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Chinese Court Comes Down Heavily on Piracy
The Shanghai Haishang Books Distribution Company was recently ordered by a local court to pay damages of 50,000 yuan (US$6,250) for selling a pirated book for 13 yuan (US$1.6).

According th a ruling by the No. 2 Intermediate People's Court of Shanghai City, the damages will go to the Shanghai People's Publishing House, which holds the copyright for the book.

This was the first case involving pirated books the Shanghai court had dealt with, said Fu Minrong, the claimant's attorney from the Shanghai Xinwenhui Law Office. The No. 2 Intermediate People's Court for the first time consulted the Law on Copyright of the People's Republic of China amended last October 27 and set a precedent for evidence and deciding the amount of damages.

According to the new law, the responsibility to provide evidence shifts from the claimant to the defendant. The defendant is legally responsible if it cannot prove the source of the books was legal.

The Shanghai Haishang Books Distribution Company said in its defense that the pirated book was the wrong book returned by a customer who happened to buy two copies of the same book. The court decided that the evidence given by the defendant was not convincing enough and the company was legally responsible.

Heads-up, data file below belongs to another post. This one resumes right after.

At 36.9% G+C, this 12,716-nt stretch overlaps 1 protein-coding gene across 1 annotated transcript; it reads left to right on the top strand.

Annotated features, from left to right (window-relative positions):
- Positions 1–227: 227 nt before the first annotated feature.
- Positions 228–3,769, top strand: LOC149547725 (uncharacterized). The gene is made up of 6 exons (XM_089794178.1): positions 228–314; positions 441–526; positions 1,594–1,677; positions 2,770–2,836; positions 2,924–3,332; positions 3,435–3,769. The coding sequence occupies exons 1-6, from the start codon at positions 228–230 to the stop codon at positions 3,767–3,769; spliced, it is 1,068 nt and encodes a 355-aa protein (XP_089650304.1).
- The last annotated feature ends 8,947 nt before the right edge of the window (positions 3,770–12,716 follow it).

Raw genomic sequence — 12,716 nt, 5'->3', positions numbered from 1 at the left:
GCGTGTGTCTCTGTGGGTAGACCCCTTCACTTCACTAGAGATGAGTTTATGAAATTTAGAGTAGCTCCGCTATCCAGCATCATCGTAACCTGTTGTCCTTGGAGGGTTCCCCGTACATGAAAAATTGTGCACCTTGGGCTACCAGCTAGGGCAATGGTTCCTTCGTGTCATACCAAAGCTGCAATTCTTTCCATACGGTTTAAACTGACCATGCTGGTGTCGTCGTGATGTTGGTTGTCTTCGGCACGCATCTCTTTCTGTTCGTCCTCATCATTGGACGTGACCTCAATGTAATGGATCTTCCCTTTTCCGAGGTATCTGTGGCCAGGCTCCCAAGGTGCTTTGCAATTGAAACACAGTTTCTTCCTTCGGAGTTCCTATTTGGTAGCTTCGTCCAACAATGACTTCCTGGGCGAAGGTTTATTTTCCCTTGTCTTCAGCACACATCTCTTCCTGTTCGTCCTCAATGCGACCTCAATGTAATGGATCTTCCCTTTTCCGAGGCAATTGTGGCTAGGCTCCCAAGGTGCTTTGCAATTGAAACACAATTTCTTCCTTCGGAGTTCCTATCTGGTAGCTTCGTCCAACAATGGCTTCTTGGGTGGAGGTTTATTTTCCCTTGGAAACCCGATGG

The Chinese government used to take administrative measures to punish piracy but fines were usually small and not very effective.

According to the new copyright law, a small number of sales could result in a large sum in damages. If a bookseller does not reveal the source of the pirated books, they must pay the damages.

"Fighting piracy was very hard in the past. We had to go to the printing house to find out the source of the pirated books. Now according to the new copyright law we need only accuse the seller," said Sun Jianyue from the Shanghai People's Publishing House.

(Xinhua News Agency October 10, 2002)

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